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Many Homegrown HTML5 Solutions Are Already Broken

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Companies that have created their own in-house solutions for streaming HTML5 video may be in for an unpleasant surprise. According to Jeff Whatcott, CMO of Brightcove, many homegrown solutions don't stream correctly to the latest devices and platforms.

In a StreamingMedia.com webinar entitled "The Truth About HTML5 Video Performance and Compatibility," Whatcott offered guides for understanding HTML5 video and putting it to use. HTML5 is literally the future of the web, Whatcott said, as it's the standard that defines web pages. Browsers are rapidly supporting it and end-users are rapidly upgrading their browsers. Not everyone can view HTML5 content, however. An HTML5-only site cuts out 30 percent of the audience, he offered.

HTML5 video is still young: Whatcott compared it to where Flash was at in 2002, when the platform has just started supporting video. While HTML5 can play video, don't look for more in the way of advanced features.

HTML5 is currently most relevant for the mobile audience, thanks to Apple's decision to turn away from Flash, and Adobe's decision to stop development of Flash for mobile devices.

In crafting an HTML5 video strategy, Whatcott urged webinar attendees to be pragmatic, not dogmatic, and understand what HTML5 can and cannot do. He guided viewers through the specifications that make up HTML5, including the containers and codecs supported. Advanced features such as adaptive bitrate, playlists, branded players, DRM, in-stream advertising, and video analytics will all be a part of HTML5 in the future, he said, but aren't part of it now.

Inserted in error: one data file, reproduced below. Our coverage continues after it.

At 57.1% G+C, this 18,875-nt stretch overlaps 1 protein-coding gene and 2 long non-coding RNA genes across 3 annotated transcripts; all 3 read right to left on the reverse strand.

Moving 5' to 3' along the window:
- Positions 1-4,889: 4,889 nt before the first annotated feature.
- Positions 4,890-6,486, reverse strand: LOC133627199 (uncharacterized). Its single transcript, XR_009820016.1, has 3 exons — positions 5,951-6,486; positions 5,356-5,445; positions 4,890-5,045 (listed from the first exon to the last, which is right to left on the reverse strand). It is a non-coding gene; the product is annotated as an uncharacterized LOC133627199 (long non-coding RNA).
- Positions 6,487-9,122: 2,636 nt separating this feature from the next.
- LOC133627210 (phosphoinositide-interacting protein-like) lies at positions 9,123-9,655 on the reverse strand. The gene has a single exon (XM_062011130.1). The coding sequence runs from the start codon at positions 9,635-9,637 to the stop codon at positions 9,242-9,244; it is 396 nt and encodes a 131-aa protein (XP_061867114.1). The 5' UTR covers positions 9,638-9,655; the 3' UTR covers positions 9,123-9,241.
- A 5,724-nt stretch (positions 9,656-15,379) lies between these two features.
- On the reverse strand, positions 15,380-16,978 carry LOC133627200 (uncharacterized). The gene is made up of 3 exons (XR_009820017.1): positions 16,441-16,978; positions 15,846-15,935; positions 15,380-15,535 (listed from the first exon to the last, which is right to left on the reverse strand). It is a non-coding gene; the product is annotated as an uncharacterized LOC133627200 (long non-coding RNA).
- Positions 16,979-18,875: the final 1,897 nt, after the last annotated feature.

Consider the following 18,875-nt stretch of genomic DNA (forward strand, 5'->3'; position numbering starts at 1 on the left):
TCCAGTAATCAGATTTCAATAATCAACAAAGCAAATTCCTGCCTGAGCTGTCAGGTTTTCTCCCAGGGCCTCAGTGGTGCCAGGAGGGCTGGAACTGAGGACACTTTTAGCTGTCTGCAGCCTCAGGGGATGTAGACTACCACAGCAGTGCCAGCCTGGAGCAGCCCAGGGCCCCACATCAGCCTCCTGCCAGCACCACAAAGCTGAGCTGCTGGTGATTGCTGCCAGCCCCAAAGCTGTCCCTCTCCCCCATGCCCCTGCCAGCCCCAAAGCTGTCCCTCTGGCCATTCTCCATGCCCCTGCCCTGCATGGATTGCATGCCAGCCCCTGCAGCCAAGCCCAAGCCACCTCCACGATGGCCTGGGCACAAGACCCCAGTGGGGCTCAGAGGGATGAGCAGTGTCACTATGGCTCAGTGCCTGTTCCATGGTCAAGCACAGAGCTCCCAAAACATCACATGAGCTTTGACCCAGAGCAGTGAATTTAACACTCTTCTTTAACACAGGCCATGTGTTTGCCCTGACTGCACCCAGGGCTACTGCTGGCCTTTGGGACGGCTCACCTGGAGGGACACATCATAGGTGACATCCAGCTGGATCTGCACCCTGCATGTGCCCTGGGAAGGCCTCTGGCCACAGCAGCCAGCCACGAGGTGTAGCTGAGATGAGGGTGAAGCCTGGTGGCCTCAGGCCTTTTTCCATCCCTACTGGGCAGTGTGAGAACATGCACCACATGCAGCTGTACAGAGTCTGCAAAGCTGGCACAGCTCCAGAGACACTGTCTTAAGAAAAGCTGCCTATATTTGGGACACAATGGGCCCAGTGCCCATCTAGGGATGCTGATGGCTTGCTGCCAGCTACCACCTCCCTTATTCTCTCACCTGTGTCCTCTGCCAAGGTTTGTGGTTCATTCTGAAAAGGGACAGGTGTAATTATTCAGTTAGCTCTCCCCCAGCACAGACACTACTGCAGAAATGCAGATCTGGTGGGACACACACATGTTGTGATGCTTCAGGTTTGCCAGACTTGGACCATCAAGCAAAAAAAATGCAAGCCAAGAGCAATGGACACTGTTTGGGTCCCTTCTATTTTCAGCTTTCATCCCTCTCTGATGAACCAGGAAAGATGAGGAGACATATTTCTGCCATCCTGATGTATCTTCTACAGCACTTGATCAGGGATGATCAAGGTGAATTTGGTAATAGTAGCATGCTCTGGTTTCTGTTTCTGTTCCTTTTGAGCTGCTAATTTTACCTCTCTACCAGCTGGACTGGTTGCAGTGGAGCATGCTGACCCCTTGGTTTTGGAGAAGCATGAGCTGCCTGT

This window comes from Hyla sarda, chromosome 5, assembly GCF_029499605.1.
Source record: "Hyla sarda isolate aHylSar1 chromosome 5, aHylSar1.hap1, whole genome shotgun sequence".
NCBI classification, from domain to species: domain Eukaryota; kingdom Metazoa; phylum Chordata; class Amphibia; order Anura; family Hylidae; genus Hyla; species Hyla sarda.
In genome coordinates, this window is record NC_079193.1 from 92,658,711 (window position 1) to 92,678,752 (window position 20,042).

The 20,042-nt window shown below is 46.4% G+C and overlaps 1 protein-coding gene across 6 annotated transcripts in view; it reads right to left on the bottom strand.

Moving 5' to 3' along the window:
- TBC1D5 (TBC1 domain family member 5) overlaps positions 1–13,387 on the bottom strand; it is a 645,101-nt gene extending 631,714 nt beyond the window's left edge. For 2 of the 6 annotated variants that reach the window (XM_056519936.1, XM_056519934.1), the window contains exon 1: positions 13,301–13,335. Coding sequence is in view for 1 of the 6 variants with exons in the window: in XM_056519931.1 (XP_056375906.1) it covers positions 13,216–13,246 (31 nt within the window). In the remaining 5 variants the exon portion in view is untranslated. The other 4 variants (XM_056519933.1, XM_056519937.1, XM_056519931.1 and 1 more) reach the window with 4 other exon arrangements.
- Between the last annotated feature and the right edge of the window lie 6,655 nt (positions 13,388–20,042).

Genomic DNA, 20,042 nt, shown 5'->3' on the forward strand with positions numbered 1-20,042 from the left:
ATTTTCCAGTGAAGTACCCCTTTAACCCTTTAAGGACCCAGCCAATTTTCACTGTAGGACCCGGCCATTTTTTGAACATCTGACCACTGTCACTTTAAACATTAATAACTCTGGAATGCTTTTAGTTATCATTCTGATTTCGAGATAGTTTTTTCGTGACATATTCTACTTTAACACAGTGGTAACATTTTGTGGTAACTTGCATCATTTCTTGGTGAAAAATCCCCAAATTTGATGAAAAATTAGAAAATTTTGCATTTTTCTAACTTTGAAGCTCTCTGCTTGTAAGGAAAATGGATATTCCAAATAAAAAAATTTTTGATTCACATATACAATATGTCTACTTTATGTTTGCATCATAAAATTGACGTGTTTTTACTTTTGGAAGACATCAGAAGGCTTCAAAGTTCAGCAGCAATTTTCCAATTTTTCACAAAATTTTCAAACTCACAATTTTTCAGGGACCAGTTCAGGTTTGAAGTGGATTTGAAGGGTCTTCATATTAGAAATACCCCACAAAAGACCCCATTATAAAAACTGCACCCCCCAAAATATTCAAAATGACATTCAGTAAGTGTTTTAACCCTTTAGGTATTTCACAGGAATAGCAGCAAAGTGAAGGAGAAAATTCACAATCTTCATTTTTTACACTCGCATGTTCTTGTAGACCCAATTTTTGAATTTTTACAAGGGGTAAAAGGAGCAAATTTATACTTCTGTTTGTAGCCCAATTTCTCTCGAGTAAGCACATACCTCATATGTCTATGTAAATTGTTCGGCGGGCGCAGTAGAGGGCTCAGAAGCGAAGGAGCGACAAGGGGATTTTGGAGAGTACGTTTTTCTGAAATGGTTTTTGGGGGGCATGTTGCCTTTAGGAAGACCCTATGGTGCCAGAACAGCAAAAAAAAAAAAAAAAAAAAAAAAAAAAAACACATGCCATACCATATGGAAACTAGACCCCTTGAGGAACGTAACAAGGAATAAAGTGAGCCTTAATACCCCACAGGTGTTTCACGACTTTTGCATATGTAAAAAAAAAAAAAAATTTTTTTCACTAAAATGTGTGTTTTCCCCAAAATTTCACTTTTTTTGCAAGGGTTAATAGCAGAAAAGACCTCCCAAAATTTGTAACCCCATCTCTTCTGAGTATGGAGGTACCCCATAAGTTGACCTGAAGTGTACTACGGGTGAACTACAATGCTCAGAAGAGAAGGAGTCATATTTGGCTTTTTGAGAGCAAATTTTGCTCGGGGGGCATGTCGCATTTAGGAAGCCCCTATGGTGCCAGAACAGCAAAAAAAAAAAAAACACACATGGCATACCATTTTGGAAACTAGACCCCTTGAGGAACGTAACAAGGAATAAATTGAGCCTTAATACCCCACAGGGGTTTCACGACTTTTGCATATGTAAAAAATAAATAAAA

Even when streaming to mobile devices, using HTML5 is complex. Playback is fractured among various versions of the Apple iPhone, Apple iPad, and Android devices, so that they'll display the same pages and videos differently. Older homegrown solutions may break on new devices, Whatcott said, adding that it happens more often than people think.

During the question and answer section, Whatcott fielded questions on specific problems, such as synching an online slide show or dynamically linking to cue points. Attendees also wanted to know how long Flash would remain on the desktop and how quickly they should move on adopting HTML5.

The full webinar is archived and is available for viewing.

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